Cut in oil cess, rise in royalty proportionate to coal bed methane (CBM) output, waiver of customs duties on capital goods for new refineries and exemption of excise duty on CNG are some of the key measures the oil industry wants the government to include in its budget proposals this year.
“This budget, we expect the cess ad valorem rate to come down from 20% to 8%, while seeking clarity on GST in royalty, cost recovery, cash call and profit petroleum,” said Sudhir Mathur, CEO of Vedanta Cairn Oil n Gas. “Another pressing demand is to bring price parity between domestic crude and imports by cutting the 2% CST on domestic production, to further enhance the country’s energy security,” he added.
Cess is applicable on a large share of the country’s crude output, although not all, mainly affecting profitability of ONGC, Oil India and Vedanta.
Essar Oil, which operates a CBM field in West Bengal, has demanded an arrangement by which royalty rate rises with increase in production volume in CBM fields. “Since it requires a very high front-end investment and massive surface facilities, we would suggest reverse benefits by adjustment of investments from royalty or taxes payable by suitable deductions over the initial ten-year production,” said Vilas Tawde, CEO of Essar Oil and Gas Exploration and Production Ltd.
“Zero customs duty should be introduced for the capital goods imported for the new refineries as was extended to RPL Refinery, instead of the current rate of duty of 21.5% so as to provide a level playing field to the new refineries of the PSUs,” Industry body Ficci has said. “It is also suggested that the Customs duty on import of material viz. pipes, valves, flanges, data communication system for laying of petroleum products and gas pipelines is made nil.”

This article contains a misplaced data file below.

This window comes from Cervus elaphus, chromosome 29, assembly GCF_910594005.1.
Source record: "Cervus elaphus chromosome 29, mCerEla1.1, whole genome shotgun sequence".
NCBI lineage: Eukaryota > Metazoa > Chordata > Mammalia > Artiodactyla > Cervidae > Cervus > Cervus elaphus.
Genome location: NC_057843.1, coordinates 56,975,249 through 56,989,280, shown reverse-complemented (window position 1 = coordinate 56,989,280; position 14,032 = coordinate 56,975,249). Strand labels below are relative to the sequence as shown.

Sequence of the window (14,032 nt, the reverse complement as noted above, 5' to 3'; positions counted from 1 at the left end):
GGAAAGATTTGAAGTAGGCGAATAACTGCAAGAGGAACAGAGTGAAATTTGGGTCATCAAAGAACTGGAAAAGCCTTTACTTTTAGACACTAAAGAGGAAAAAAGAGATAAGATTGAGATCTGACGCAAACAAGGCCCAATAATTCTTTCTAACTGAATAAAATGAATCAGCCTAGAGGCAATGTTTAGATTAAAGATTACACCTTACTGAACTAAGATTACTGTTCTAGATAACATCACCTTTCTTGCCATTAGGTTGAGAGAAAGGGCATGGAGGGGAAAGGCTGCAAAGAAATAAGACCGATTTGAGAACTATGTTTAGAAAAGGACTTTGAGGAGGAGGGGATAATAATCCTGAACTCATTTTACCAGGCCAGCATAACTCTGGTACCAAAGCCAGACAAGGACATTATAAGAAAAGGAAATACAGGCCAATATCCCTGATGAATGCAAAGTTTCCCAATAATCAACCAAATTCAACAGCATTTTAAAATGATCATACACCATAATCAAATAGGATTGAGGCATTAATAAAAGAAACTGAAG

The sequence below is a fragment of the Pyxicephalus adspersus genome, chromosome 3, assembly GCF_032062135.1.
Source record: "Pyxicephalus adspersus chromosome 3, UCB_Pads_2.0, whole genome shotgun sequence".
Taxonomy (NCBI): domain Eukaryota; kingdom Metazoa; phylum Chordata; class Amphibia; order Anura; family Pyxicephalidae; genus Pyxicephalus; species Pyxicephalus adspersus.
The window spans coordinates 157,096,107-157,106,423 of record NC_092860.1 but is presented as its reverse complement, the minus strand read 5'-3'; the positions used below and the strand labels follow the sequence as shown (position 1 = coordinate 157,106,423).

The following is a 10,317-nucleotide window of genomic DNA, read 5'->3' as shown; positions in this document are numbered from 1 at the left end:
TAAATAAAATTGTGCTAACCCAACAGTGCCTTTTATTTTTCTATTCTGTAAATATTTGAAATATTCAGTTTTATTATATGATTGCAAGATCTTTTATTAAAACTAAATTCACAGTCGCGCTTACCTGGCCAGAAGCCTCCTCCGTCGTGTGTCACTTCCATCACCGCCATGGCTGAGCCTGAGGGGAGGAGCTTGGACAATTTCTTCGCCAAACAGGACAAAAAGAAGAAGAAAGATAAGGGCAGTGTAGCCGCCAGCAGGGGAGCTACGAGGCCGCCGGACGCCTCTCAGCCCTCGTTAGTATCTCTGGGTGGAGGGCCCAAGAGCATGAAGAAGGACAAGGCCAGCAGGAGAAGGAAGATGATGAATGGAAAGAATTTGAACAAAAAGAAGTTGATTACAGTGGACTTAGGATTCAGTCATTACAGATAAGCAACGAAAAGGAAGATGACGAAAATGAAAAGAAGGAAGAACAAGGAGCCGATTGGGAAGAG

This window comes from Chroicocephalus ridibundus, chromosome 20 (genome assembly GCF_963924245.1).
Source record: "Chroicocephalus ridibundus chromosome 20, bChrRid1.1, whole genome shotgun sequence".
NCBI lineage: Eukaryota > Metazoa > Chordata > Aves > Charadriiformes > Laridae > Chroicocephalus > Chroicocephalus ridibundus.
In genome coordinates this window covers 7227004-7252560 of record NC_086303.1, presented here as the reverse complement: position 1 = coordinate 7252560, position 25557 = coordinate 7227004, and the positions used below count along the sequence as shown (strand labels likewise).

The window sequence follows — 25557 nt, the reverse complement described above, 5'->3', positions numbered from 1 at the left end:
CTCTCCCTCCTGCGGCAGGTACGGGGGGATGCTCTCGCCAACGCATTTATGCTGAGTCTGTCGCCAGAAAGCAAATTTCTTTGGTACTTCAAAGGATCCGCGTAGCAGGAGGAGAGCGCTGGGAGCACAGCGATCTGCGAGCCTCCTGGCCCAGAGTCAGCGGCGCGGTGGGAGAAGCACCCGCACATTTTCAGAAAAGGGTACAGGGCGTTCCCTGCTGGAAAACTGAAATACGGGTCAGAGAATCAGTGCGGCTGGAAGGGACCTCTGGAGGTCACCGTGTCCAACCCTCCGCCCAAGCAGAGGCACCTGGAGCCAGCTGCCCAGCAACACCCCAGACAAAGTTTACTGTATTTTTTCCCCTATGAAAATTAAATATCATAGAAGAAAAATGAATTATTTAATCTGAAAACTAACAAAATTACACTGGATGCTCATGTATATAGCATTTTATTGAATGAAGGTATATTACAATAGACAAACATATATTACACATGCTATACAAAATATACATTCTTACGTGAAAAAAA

Indian Oil, Bharat Petroleum and Hindustan Petroleum are together building a 60 million tonne greenfield refinery on the West Coast in Maharashtra. HPCL is developing another greenfield capacity in Rajasthan.
The industry has demanded that the exemption of customs duty on import of liquefied natural gas (LNG) for the power sector should now be extended to all other sectors. “Since customs duty on crude oil has already been made zero, import of LNG presently attracts Basic Customs Duty of 2.575 % ad valorem which adds to the cost of supply to end-users,” the industry body has said.
Ficci has also sought exemption from any taxing provision for lending or borrowing of in-tank LNG at terminal to enable optimum utilisation of LNG terminal facilities in the country to help avoid a situation where LNG available in tank can’t be supplied to willing customers at the gate due to apprehension of stretched application of laws on right to use goods or barter.
Another demand from gas companies is for exemption of excise duty for compression of natural gas into compressed natural gas (CNG). “Conversion of natural gas to compressed form is only for the purpose of transportation and should not be considered as manufacturing, thus excise duty should be exempted on CNG,” the industry body has said.